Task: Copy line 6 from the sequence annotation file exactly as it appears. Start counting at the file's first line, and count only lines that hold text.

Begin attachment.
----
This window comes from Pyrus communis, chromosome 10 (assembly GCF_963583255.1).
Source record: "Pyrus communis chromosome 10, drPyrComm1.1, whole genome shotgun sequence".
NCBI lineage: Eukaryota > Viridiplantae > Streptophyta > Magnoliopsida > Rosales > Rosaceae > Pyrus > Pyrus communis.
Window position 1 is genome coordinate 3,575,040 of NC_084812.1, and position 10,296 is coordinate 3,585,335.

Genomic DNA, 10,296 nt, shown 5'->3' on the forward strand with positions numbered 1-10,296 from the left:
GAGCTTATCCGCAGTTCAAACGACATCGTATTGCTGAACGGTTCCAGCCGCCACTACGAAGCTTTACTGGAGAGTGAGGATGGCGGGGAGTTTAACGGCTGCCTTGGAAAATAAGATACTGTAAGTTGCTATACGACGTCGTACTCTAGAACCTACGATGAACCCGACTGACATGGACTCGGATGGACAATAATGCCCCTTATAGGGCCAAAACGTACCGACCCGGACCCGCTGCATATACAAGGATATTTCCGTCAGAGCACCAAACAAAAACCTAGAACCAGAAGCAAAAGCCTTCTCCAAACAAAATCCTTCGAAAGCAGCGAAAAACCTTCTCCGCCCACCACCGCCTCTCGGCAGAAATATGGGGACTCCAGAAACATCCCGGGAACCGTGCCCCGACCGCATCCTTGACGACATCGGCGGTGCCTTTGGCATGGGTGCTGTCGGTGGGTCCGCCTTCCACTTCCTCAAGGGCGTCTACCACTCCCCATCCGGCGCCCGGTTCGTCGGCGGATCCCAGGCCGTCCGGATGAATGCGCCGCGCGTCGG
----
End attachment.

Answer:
GAGCTTATCCGCAGTTCAAACGACATCGTATTGCTGAACGGTTCCAGCCGCCACTACGAAGCTTTACTGGAGAGTGAGGATGGCGGGGAGTTTAACGGCTGCCTTGGAAAATAAGATACTGTAAGTTGCTATACGACGTCGTACTCTAGAACCTACGATGAACCCGACTGACATGGACTCGGATGGACAATAATGCCCCTTATAGGGCCAAAACGTACCGACCCGGACCCGCTGCATATACAAGGATATTTCCGTCAGAGCACCAAACAAAAACCTAGAACCAGAAGCAAAAGCCTTCTCCAAACAAAATCCTTCGAAAGCAGCGAAAAACCTTCTCCGCCCACCACCGCCTCTCGGCAGAAATATGGGGACTCCAGAAACATCCCGGGAACCGTGCCCCGACCGCATCCTTGACGACATCGGCGGTGCCTTTGGCATGGGTGCTGTCGGTGGGTCCGCCTTCCACTTCCTCAAGGGCGTCTACCACTCCCCATCCGGCGCCCGGTTCGTCGGCGGATCCCAGGCCGTCCGGATGAATGCGCCGCGCGTCGG